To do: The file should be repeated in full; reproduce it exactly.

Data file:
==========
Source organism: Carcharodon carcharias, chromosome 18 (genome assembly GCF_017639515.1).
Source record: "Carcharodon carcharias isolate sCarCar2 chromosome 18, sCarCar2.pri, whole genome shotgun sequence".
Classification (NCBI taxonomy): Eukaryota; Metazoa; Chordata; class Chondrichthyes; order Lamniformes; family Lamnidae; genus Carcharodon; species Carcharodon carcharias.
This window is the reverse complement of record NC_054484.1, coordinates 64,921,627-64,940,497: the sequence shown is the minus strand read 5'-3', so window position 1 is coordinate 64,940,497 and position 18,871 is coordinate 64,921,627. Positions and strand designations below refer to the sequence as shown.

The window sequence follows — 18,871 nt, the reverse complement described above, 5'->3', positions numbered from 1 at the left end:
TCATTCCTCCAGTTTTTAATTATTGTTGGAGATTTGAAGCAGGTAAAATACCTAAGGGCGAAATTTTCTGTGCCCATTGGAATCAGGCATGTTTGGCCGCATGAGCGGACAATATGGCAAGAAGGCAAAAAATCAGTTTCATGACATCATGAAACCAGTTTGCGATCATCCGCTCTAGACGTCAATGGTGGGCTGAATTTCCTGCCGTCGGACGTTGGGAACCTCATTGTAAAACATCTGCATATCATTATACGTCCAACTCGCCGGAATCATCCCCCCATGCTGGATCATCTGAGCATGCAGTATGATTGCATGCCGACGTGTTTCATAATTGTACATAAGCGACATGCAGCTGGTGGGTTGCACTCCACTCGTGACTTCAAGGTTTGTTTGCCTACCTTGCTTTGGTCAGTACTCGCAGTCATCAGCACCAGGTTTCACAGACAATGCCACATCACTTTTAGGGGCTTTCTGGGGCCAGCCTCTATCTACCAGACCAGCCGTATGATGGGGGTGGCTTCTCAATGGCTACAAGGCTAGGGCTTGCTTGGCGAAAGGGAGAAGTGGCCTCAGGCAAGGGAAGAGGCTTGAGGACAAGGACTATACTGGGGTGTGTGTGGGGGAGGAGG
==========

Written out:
Source organism: Carcharodon carcharias, chromosome 18 (genome assembly GCF_017639515.1).
Source record: "Carcharodon carcharias isolate sCarCar2 chromosome 18, sCarCar2.pri, whole genome shotgun sequence".
Classification (NCBI taxonomy): Eukaryota; Metazoa; Chordata; class Chondrichthyes; order Lamniformes; family Lamnidae; genus Carcharodon; species Carcharodon carcharias.
This window is the reverse complement of record NC_054484.1, coordinates 64,921,627-64,940,497: the sequence shown is the minus strand read 5'-3', so window position 1 is coordinate 64,940,497 and position 18,871 is coordinate 64,921,627. Positions and strand designations below refer to the sequence as shown.

The window sequence follows — 18,871 nt, the reverse complement described above, 5'->3', positions numbered from 1 at the left end:
TCATTCCTCCAGTTTTTAATTATTGTTGGAGATTTGAAGCAGGTAAAATACCTAAGGGCGAAATTTTCTGTGCCCATTGGAATCAGGCATGTTTGGCCGCATGAGCGGACAATATGGCAAGAAGGCAAAAAATCAGTTTCATGACATCATGAAACCAGTTTGCGATCATCCGCTCTAGACGTCAATGGTGGGCTGAATTTCCTGCCGTCGGACGTTGGGAACCTCATTGTAAAACATCTGCATATCATTATACGTCCAACTCGCCGGAATCATCCCCCCATGCTGGATCATCTGAGCATGCAGTATGATTGCATGCCGACGTGTTTCATAATTGTACATAAGCGACATGCAGCTGGTGGGTTGCACTCCACTCGTGACTTCAAGGTTTGTTTGCCTACCTTGCTTTGGTCAGTACTCGCAGTCATCAGCACCAGGTTTCACAGACAATGCCACATCACTTTTAGGGGCTTTCTGGGGCCAGCCTCTATCTACCAGACCAGCCGTATGATGGGGGTGGCTTCTCAATGGCTACAAGGCTAGGGCTTGCTTGGCGAAAGGGAGAAGTGGCCTCAGGCAAGGGAAGAGGCTTGAGGACAAGGACTATACTGGGGTGTGTGTGGGGGAGGAGG